Perhaps it can be argued that these are relevant questions when it comes to public figures, but no one has considered that Gillard might have more time to devote to the running of her country and will cost the state less. Is this not relevant, given that the expenditure of the head of state on her/his family is frequently the subject of public discussion? Examples most recently include questions regarding the Obamas in the USA and the recent controversy closer to home in which Zuma was accused of spending in the region of R240 million on the home of the (very large) first family in his hometown of Nkandla. (5)

Negative stereotypes of ‘childlessness’ promote a fear-induced drive for parenthood at all costs. They pressure people into having (many) children, even those who would probably not be very good parents and without proper regard for our resources. (4) This is not to deny that parenthood can be fulfilling and has its rewards. A more balanced view, however, would be acknowledging that having kids has drawbacks and that being childfree also has its advantages. Should we not allow people—in a world where the population numbers over 7 billion—to decide for themselves which costs they are able to handle and which benefits they are willing to forfeit? 

Pronatalism has been called one of society’s “invisible devices” (6), but while it may have once served a purpose, it can be argued that it is now outlasted its usefulness, or has never actually been very useful at all. This is not to say that people shouldn’t become parents at all, but rather that we should be more critical and aware of our pronatalist assumptions, their pervasiveness, and their potentially damaging effects. (4)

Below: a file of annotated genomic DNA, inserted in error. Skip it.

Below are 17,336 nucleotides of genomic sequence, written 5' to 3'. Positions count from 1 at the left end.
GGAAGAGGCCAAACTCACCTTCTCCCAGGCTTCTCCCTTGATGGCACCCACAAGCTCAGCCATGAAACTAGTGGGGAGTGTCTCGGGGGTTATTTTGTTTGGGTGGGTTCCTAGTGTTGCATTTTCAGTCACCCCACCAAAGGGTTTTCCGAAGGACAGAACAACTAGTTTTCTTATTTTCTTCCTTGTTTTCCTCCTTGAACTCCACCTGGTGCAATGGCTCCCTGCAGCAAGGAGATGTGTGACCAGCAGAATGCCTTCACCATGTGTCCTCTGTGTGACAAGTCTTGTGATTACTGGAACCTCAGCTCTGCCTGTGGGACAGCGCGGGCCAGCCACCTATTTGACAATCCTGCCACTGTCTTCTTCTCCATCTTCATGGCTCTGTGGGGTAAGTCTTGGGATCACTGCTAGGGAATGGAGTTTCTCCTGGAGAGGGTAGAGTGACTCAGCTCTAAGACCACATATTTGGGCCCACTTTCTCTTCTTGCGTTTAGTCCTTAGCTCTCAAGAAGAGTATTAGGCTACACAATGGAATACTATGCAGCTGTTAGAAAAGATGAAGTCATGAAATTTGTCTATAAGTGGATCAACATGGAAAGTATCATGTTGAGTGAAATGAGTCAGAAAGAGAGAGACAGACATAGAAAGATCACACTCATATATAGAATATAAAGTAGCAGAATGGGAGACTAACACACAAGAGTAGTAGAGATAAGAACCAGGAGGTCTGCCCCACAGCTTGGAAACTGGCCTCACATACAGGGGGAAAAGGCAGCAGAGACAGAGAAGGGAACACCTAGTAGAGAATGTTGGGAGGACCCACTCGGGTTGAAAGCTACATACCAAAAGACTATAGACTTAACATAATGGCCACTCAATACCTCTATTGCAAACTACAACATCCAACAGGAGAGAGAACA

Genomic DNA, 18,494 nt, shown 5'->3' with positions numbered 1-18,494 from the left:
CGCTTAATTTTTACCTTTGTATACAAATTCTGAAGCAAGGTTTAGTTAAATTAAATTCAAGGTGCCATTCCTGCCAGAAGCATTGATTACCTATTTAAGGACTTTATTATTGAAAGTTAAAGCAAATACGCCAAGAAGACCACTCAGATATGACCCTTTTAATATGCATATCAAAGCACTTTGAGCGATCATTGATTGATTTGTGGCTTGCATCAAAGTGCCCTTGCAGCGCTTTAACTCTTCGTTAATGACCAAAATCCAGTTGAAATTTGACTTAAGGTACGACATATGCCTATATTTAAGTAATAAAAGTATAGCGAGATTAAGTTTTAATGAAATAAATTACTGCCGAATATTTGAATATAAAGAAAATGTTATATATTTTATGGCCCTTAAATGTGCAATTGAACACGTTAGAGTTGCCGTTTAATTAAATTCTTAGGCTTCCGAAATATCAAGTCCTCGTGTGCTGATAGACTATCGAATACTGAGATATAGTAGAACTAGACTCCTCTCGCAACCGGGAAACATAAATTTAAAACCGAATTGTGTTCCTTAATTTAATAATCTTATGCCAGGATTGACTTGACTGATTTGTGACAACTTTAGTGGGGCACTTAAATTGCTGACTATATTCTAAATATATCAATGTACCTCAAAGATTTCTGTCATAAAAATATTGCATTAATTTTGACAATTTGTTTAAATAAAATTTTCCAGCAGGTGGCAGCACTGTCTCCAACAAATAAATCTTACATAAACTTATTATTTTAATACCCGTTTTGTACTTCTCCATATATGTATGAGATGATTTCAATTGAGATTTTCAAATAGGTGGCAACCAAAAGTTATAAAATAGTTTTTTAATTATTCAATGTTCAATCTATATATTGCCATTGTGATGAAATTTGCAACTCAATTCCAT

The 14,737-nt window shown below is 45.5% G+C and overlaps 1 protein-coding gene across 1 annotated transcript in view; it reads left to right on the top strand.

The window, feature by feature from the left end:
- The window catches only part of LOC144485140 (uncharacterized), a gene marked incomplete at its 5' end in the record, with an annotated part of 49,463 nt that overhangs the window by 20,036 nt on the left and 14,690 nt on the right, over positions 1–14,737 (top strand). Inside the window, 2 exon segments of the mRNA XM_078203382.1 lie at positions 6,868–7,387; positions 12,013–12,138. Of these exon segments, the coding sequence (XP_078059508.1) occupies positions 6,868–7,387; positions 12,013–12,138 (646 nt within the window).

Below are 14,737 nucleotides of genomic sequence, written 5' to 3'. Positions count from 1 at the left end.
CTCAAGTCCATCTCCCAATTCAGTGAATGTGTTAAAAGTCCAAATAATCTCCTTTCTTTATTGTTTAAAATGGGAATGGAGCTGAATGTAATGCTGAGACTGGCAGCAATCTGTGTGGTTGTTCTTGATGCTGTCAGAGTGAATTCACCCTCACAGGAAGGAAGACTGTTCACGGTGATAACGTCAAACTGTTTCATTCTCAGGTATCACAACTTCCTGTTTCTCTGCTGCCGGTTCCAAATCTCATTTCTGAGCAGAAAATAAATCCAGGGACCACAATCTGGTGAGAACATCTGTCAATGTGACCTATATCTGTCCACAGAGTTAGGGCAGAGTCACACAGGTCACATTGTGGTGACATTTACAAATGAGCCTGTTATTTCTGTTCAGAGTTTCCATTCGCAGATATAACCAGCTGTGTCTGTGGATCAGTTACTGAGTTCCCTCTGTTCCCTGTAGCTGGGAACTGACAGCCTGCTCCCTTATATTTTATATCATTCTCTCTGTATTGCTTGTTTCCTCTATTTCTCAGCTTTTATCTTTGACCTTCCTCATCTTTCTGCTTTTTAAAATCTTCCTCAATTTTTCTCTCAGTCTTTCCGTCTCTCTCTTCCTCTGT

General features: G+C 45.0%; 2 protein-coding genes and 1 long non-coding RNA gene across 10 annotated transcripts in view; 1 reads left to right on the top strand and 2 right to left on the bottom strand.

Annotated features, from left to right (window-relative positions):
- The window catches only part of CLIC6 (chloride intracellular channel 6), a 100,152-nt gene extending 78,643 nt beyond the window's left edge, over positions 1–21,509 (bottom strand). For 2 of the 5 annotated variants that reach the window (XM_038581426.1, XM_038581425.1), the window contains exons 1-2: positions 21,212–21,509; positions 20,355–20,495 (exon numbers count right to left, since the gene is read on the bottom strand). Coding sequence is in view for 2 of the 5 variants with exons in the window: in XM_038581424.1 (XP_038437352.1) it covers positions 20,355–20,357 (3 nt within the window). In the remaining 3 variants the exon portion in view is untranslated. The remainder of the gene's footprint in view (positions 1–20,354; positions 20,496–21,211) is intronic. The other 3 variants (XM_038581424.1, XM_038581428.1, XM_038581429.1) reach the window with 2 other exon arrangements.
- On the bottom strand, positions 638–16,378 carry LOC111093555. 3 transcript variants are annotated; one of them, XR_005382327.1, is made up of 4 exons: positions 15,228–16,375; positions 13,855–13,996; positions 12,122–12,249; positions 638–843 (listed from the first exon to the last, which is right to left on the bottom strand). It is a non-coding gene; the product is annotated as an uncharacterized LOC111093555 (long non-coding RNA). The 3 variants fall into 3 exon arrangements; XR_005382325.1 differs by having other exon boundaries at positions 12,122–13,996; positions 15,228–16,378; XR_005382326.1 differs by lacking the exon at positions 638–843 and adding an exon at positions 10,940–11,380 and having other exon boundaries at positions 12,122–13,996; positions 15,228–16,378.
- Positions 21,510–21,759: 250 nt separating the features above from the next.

By Tracy Morison


  1. Padayachee, Kamini & Mkamba, Lungelo (2012) Zuma’s single  women views spark anger. IOL.
  2. Anonymous (2012) Opposition apologises to childless Gillard.
  3. Reynolds, J (2008) The single woman: A discursive investigation. Taylor & Francis.
  4. Carroll, L (2012) The Baby Matrix: Why Freeing Our Minds From Outmoded Thinking About Parenthood & Reproduction Will Create a Better World. Live True Books.
  5. Evans, Sally; McKune, Craig; & Brümmer, Stefaans (2012) Nkandla upgrade: Last-minute bid to hide costs.
  6. Peck, E & Senderowitz (1974) Pronatalism: The myth of mom and apple pie. Thomas Y. Cromwell Company.
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One Response to The perils of pronatalism

  1. Vasu Reddy says:

    Dear Tracy. Interesting engagement and viewpoints on a topical issue that speaks to the research study you and your team are engaged with. I am in agreement here. I see from your response, a potential article topic that could be further developed from your blog piece. It could be titled, Pronatalism and Parenthood: Motherhood, children and Choice (your data could be the media coverage on this issue; and pehaps may be compare with some of the work of your team from other countries). I’d like to discuss with you the possibility of presenting some ideas about this at the Staff Seminar.